Ari Fleisher was a big fat lying idiot.

Dr. Robert Harley
Mon, 10 Mar 2003 20:51:58 +0100 (CET)

He's not the only one:

Some Evidence on Iraq Called Fake
U.N. Nuclear Inspector Says Documents on Purchases Were Forged

A key piece of evidence linking Iraq to a nuclear weapons program
appears to have been fabricated, the United Nations' chief nuclear
inspector said yesterday in a report that called into question
U.S. and British claims about Iraq's secret nuclear ambitions.


In his State of the Union address on Jan. 28, Bush said Iraq had
"attempted to purchase high-strength aluminum tubes suitable for
nuclear weapons production."

Last month, Powell likewise dismissed the IAEA's conclusions, telling
U.N. leaders that Iraq would not have ordered tubes at such high
prices and with such exacting performance ratings if intended for use
as ordinary rockets.  Powell specifically noted that Iraq had sought
tubes that had been "anodized," or coated with a thin outer film -- a
procedure that Powell said was required if the tubes were to be used
in centrifuges.

ElBaradei's report yesterday all but ruled out the use of the tubes in
a nuclear program.  The IAEA chief said investigators had unearthed
extensive records that backed up Iraq's explanation.  The documents,
which included blueprints, invoices and notes from meetings, detailed
a 14-year struggle by Iraq to make 81mm conventional rockets that
would perform well and resist corrosion.  Successive failures led
Iraqi officials to revise their standards and request increasingly
higher and more expensive metals, ElBaradei said.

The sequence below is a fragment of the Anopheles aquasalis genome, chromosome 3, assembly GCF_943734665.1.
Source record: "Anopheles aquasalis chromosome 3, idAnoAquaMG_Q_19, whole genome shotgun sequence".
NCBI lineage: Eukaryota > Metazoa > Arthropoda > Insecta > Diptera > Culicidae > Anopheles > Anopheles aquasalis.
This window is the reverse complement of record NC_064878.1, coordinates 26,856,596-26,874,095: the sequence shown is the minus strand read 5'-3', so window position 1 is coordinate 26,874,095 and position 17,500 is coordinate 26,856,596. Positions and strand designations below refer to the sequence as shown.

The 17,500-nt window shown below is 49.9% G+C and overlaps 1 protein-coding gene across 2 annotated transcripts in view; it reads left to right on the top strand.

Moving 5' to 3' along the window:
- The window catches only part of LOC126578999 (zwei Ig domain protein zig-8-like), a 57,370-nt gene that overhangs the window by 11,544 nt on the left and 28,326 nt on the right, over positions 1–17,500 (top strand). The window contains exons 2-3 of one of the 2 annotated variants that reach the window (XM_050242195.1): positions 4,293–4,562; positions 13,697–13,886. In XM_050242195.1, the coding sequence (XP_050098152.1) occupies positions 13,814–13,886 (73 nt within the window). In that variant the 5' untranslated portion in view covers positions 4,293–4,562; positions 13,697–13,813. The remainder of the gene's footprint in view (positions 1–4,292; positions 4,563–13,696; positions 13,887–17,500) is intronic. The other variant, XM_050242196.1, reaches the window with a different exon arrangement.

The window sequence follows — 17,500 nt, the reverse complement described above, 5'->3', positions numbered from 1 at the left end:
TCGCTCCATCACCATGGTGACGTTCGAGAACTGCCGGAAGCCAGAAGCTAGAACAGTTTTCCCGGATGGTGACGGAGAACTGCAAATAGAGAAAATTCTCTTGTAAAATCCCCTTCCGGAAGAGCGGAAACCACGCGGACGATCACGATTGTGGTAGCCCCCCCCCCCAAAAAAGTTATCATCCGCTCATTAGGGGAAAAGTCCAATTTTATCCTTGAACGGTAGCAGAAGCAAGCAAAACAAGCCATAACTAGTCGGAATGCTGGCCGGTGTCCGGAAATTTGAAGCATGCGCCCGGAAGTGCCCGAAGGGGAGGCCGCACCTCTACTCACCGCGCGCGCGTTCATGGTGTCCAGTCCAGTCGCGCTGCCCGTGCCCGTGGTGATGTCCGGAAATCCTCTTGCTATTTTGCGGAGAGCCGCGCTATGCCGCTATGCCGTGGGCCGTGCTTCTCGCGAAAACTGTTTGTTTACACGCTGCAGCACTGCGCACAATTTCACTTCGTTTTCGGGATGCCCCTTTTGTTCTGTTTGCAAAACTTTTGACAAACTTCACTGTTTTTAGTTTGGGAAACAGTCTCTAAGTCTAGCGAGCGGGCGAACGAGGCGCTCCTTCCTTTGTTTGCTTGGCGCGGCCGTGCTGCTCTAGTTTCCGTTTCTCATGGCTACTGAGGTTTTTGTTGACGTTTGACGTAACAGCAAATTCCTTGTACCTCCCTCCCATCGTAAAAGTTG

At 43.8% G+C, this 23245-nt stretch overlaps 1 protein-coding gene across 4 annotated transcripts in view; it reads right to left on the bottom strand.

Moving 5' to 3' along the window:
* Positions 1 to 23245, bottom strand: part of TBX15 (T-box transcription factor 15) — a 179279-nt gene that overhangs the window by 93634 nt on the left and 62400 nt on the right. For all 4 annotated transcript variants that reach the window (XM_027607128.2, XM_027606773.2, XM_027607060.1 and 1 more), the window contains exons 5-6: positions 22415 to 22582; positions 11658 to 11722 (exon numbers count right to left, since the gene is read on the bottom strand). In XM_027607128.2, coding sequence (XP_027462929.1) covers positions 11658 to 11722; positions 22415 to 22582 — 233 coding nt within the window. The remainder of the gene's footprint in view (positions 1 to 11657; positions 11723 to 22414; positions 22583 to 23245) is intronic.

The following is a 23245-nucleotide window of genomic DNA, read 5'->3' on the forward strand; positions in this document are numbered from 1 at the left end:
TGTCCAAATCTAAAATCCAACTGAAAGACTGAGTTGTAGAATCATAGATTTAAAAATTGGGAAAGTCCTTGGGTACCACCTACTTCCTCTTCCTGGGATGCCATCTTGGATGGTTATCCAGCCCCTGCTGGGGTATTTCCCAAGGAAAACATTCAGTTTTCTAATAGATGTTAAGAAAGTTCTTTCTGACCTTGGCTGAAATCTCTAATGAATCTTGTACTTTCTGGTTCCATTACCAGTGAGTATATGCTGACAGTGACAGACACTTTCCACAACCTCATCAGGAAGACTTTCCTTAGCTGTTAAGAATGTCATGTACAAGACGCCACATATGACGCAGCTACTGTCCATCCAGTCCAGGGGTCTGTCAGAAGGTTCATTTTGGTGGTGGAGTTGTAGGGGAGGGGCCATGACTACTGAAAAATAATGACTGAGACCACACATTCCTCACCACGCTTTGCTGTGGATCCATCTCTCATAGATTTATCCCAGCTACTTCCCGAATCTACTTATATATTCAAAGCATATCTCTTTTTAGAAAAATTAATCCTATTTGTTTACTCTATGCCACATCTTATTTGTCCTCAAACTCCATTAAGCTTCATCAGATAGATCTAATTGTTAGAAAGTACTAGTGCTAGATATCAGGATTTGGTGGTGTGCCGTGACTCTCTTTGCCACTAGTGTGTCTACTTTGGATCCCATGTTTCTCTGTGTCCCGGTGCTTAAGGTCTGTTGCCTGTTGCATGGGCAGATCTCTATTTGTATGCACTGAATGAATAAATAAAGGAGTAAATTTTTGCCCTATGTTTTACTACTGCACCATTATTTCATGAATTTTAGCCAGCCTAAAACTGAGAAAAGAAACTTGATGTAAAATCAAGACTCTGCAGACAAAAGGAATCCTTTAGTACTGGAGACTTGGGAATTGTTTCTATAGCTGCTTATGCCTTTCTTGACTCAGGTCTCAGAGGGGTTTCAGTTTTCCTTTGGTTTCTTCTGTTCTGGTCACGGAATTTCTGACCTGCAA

Moreover, further work by the IAEA's team of centrifuge experts -- two
Americans, two Britons and a French citizen -- has reinforced the
IAEA's conclusion that the tubes were ill suited for centrifuges.
"It was highly unlikely that Iraq could have achieved the considerable
redesign needed to use them in a revived centrifuge program,"
ElBaradei said.

A number of independent experts on uranium enrichment have sided with
IAEA's conclusion that the tubes were at best ill suited for
centrifuges.  Several have said that the "anodized" features mentioned
by Powell are actually a strong argument for use in rockets, not
centrifuges, contrary to the administration's statement.

The Institute for Science and International Security, a
Washington-based research organization that specializes in nuclear
issues, reported yesterday that Powell's staff had been briefed about
the implications of the anodized coatings before Powell's address to
the Security Council last month.  "Despite being presented with the
falseness of this claim, the administration persists in making
misleading arguments about the significance of the tubes," the
institute's president, David Albright, wrote in the report.

Powell's spokesman said the secretary of state had consulted numerous
experts and stood by his U.N. statement.

Anybody placing bets on whether Bush will kill more people than bin Laden?